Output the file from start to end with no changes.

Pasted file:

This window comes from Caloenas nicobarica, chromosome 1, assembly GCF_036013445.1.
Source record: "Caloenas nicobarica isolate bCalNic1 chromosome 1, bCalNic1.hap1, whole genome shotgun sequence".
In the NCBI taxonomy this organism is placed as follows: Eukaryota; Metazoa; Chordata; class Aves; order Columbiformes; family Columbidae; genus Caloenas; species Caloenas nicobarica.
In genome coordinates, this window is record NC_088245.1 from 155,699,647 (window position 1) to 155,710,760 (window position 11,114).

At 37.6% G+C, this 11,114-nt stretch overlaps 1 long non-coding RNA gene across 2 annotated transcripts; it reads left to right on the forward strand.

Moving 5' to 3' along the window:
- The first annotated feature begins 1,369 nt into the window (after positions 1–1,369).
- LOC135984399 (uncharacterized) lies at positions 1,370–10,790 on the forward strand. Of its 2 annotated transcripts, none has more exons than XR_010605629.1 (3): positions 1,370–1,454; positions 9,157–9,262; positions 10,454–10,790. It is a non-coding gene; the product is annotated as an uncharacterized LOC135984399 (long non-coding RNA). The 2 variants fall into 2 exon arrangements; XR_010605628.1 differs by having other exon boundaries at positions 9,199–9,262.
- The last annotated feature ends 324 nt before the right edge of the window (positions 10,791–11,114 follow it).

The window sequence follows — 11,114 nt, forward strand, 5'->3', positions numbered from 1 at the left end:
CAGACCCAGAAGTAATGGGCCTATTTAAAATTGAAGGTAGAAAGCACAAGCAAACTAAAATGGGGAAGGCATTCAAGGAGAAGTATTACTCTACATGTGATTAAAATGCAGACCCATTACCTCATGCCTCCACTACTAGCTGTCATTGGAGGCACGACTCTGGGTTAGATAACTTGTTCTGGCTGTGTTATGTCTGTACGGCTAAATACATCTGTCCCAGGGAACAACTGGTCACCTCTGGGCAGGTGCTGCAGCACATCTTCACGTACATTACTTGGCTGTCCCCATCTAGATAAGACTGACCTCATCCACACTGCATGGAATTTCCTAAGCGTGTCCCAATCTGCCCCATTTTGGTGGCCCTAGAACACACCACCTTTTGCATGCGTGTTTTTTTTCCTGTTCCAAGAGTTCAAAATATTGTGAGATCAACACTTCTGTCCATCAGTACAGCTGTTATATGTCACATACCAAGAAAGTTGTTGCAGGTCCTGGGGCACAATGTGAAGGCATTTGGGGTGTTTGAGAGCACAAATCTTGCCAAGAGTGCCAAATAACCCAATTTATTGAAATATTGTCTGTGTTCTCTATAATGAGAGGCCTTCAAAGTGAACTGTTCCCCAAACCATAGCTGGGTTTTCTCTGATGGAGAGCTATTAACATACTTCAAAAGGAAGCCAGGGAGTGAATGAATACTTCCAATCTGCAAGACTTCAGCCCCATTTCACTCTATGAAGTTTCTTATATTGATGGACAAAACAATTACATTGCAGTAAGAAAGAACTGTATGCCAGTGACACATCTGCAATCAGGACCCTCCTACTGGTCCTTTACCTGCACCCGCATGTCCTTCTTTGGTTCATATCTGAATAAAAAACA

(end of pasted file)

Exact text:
This window comes from Caloenas nicobarica, chromosome 1, assembly GCF_036013445.1.
Source record: "Caloenas nicobarica isolate bCalNic1 chromosome 1, bCalNic1.hap1, whole genome shotgun sequence".
In the NCBI taxonomy this organism is placed as follows: Eukaryota; Metazoa; Chordata; class Aves; order Columbiformes; family Columbidae; genus Caloenas; species Caloenas nicobarica.
In genome coordinates, this window is record NC_088245.1 from 155,699,647 (window position 1) to 155,710,760 (window position 11,114).

At 37.6% G+C, this 11,114-nt stretch overlaps 1 long non-coding RNA gene across 2 annotated transcripts; it reads left to right on the forward strand.

Moving 5' to 3' along the window:
- The first annotated feature begins 1,369 nt into the window (after positions 1–1,369).
- LOC135984399 (uncharacterized) lies at positions 1,370–10,790 on the forward strand. Of its 2 annotated transcripts, none has more exons than XR_010605629.1 (3): positions 1,370–1,454; positions 9,157–9,262; positions 10,454–10,790. It is a non-coding gene; the product is annotated as an uncharacterized LOC135984399 (long non-coding RNA). The 2 variants fall into 2 exon arrangements; XR_010605628.1 differs by having other exon boundaries at positions 9,199–9,262.
- The last annotated feature ends 324 nt before the right edge of the window (positions 10,791–11,114 follow it).

The window sequence follows — 11,114 nt, forward strand, 5'->3', positions numbered from 1 at the left end:
CAGACCCAGAAGTAATGGGCCTATTTAAAATTGAAGGTAGAAAGCACAAGCAAACTAAAATGGGGAAGGCATTCAAGGAGAAGTATTACTCTACATGTGATTAAAATGCAGACCCATTACCTCATGCCTCCACTACTAGCTGTCATTGGAGGCACGACTCTGGGTTAGATAACTTGTTCTGGCTGTGTTATGTCTGTACGGCTAAATACATCTGTCCCAGGGAACAACTGGTCACCTCTGGGCAGGTGCTGCAGCACATCTTCACGTACATTACTTGGCTGTCCCCATCTAGATAAGACTGACCTCATCCACACTGCATGGAATTTCCTAAGCGTGTCCCAATCTGCCCCATTTTGGTGGCCCTAGAACACACCACCTTTTGCATGCGTGTTTTTTTTCCTGTTCCAAGAGTTCAAAATATTGTGAGATCAACACTTCTGTCCATCAGTACAGCTGTTATATGTCACATACCAAGAAAGTTGTTGCAGGTCCTGGGGCACAATGTGAAGGCATTTGGGGTGTTTGAGAGCACAAATCTTGCCAAGAGTGCCAAATAACCCAATTTATTGAAATATTGTCTGTGTTCTCTATAATGAGAGGCCTTCAAAGTGAACTGTTCCCCAAACCATAGCTGGGTTTTCTCTGATGGAGAGCTATTAACATACTTCAAAAGGAAGCCAGGGAGTGAATGAATACTTCCAATCTGCAAGACTTCAGCCCCATTTCACTCTATGAAGTTTCTTATATTGATGGACAAAACAATTACATTGCAGTAAGAAAGAACTGTATGCCAGTGACACATCTGCAATCAGGACCCTCCTACTGGTCCTTTACCTGCACCCGCATGTCCTTCTTTGGTTCATATCTGAATAAAAAACA